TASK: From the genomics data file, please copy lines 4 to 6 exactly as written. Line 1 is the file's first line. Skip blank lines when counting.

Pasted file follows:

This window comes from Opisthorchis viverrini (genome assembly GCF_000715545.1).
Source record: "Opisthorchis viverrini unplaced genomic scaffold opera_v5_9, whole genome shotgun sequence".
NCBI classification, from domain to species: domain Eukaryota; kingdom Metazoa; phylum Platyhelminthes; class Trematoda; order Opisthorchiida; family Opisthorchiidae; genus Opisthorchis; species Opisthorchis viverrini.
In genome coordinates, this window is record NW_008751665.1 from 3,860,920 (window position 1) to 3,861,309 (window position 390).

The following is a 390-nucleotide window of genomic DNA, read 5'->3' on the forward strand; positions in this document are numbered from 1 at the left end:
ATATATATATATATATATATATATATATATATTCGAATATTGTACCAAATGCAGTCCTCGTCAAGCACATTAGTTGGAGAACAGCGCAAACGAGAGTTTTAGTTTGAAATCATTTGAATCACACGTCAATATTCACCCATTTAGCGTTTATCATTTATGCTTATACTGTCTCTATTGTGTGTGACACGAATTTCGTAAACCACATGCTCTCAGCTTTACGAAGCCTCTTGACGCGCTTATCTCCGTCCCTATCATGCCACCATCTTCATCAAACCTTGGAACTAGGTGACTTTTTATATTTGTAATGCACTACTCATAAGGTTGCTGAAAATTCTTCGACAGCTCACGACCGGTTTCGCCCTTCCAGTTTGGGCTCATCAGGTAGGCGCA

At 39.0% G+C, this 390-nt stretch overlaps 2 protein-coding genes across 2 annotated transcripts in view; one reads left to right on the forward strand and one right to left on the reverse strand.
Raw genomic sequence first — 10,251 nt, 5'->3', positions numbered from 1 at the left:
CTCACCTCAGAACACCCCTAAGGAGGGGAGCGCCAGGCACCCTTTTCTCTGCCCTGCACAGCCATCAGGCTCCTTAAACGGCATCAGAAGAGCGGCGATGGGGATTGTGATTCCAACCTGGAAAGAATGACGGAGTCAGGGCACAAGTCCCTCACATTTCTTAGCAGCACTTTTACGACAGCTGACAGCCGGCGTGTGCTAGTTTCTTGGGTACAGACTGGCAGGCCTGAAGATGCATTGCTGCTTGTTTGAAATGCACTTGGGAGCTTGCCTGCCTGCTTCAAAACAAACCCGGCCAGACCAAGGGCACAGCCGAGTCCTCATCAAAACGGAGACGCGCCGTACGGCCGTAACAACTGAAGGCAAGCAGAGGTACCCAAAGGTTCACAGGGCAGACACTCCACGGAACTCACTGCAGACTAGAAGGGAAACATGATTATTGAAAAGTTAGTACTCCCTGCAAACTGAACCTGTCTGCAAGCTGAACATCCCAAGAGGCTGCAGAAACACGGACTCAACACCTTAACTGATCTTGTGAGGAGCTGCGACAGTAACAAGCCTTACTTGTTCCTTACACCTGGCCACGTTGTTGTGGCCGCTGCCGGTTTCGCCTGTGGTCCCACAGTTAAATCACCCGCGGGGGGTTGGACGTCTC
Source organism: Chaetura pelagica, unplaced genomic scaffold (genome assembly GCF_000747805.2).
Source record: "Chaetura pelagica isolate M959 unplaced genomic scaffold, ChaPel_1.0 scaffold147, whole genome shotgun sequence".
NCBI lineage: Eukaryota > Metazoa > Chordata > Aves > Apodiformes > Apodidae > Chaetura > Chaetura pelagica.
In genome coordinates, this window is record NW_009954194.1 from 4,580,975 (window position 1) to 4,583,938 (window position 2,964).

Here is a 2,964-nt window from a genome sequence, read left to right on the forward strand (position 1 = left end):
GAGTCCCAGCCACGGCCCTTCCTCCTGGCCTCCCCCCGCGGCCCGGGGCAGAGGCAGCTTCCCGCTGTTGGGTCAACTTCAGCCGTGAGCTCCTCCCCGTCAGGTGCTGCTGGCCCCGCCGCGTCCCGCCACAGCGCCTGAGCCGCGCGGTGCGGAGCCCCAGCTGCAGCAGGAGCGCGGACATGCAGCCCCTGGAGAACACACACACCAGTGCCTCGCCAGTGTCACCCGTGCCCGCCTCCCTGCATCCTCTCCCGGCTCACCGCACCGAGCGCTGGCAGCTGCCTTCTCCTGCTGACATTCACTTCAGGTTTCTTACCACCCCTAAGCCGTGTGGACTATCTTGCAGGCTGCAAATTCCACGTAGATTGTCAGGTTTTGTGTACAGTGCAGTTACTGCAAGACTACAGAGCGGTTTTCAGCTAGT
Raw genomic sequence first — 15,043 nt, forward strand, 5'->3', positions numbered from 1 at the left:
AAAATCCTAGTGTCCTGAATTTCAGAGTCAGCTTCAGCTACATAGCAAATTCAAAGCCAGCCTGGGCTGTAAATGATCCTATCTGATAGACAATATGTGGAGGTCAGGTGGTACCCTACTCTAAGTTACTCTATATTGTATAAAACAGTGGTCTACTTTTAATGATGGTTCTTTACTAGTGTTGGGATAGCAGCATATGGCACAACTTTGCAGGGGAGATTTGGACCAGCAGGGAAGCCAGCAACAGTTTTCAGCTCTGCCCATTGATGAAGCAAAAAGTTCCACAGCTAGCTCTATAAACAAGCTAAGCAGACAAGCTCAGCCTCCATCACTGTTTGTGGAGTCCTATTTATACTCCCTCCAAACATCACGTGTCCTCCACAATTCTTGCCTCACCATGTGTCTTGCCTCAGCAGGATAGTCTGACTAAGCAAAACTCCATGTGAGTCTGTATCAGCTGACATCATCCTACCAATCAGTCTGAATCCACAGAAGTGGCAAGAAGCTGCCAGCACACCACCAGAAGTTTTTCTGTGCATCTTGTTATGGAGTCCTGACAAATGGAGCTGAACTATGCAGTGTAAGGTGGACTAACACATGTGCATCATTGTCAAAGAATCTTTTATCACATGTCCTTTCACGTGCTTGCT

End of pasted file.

In genome coordinates, this window is record NW_008751665.1 from 3,860,920 (window position 1) to 3,861,309 (window position 390).

The following is a 390-nucleotide window of genomic DNA, read 5'->3' on the forward strand; positions in this document are numbered from 1 at the left end:
ATATATATATATATATATATATATATATATATTCGAATATTGTACCAAATGCAGTCCTCGTCAAGCACATTAGTTGGAGAACAGCGCAAACGAGAGTTTTAGTTTGAAATCATTTGAATCACACGTCAATATTCACCCATTTAGCGTTTATCATTTATGCTTATACTGTCTCTATTGTGTGTGACACGAATTTCGTAAACCACATGCTCTCAGCTTTACGAAGCCTCTTGACGCGCTTATCTCCGTCCCTATCATGCCACCATCTTCATCAAACCTTGGAACTAGGTGACTTTTTATATTTGTAATGCACTACTCATAAGGTTGCTGAAAATTCTTCGACAGCTCACGACCGGTTTCGCCCTTCCAGTTTGGGCTCATCAGGTAGGCGCA